Social Security bills raise concerns
Congress may soon force municipal workers who are outside the Social Security system to come in out of the cold. Those employees and their employers, however, may feel more like they are having their feet held to the fire.
A bipartisan Social Security reform bill currently before Congress would require cities to enroll all new hires in the federal system by the year 2000. The bill, introduced by Sens. Judd Gregg (Rep.N.H.) and JohnBreaux (Dem.La.), follows up on the recommendations of the National Commission on Retirement Policy.
Additionally, an earlier Senate bill, introduced by Daniel Moynihan (Dem. N.Y.), ranking Democrat on the Senate Finance Committee (which makes Social Security policy), includes the same provision. “Including state and local workers is not only constitutional, it is fair, since most of the 5 million not covered by Social Security receive Social Security benefits as a result of working at other jobs,” Moynihan said in a speech at Harvard University.
Mandatory participation would seriously affect municipal and county governments in California, Texas, Illinois, Massachusetts, Ohio, Colorado and Louisiana. Employees of those states, particularly teachers, firefighters and police officers, account for more than 75 percent of the 4.9 million state and local workers who are covered by private retirement plans.
The rationale for including local government workers in Social Security was laid out by a federal advisory council in January 1997. “There is an element of unfairness in a situation where practically all contribute to Social Security, while a few benefit both directly and indirectly but are excused from contributing to the program,” read a council statement.
Besides equity, however, there are financial reasons to include city and county workers. “Mandating coverage for all newly hired public employees would reduce Social Security’s long-term financial shortfall by about 10 percent, increase participation in an important national program and simplify program administration,” says Cynthia Fagnoni, director of income security issues at the General Accounting Office.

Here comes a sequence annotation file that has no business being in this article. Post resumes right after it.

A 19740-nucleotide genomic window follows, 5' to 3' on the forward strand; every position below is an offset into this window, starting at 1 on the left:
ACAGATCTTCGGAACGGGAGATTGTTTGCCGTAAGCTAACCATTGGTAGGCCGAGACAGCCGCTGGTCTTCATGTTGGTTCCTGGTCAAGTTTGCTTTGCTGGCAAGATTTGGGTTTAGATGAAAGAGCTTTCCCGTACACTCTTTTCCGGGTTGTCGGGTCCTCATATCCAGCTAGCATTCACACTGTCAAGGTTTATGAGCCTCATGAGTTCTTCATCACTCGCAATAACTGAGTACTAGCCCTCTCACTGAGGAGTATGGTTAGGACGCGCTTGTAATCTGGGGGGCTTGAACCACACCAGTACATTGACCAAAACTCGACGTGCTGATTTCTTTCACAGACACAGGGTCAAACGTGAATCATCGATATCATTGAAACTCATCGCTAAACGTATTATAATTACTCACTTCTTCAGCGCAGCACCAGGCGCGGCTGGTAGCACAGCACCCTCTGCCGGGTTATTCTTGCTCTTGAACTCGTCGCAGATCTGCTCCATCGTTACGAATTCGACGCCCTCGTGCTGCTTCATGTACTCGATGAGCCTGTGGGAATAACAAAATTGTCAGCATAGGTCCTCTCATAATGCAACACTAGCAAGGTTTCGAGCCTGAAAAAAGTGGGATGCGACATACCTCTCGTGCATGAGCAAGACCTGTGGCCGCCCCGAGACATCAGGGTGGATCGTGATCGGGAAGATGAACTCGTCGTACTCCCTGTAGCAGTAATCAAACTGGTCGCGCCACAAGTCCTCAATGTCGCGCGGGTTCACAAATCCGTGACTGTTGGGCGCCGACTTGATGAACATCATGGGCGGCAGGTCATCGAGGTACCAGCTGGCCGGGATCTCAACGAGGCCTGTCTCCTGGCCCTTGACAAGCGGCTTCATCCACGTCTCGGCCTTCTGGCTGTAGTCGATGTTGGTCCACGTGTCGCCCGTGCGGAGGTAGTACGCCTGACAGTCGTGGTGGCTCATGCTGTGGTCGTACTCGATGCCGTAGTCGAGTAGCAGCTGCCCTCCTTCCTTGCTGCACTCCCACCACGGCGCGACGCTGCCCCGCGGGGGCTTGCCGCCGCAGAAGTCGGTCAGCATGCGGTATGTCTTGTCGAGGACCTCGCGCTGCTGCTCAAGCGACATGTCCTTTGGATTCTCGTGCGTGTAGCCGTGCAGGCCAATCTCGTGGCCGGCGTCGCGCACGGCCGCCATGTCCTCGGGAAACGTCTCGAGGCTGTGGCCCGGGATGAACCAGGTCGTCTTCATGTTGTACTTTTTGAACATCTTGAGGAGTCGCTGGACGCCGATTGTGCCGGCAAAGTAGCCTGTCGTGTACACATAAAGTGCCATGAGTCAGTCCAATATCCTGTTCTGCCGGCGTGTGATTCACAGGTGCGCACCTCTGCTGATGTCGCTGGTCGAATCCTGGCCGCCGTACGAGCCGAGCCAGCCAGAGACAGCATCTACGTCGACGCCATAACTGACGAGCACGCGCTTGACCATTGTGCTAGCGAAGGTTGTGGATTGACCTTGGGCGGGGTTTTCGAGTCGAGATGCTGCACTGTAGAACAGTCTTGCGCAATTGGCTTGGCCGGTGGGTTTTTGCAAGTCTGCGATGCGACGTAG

(Fagnoni does admit that mandating Social Security coverage for all new hires “would resolve only a part of the trust fund’s solvency problem.” She also says that mandatory Social Security coverage would mean a 7 percent increase in payroll for state and local governments, costing $9.1 billion over the first five years.)
Pro-mandatory participation arguments are nothing new. Although Congress has always rejected them, it did pass bills limiting the flexibility of local government workers to remain outside the system.
Those staunchly opposed to mandatory participation understand that congressional sympathy for their position may be declining. The National League of Cities, traditionally opposed to such efforts, has asked Doug Peterson, one of its senior policy analysts, to take a look at whether the organization should change its position on the issue. “We may want to re-examine our position if there are suitable trade-offs,” Peterson says.
Robert Scott, secretary/treasurer of the Colorado-based Coalition to Preserve Retirement Security, does not think there is any trade-off that would convince his members to join Social Security. (The coalition represents local and state workers in public retirement plans. Currently, about one-third of all state and local government employees — about 5 million people — are covered by public retirement plans rather than Social Security.) In testimony before Congress, Scott cited a number of studies that he said showed that benefits under Social Security would be less than those under public pension plans.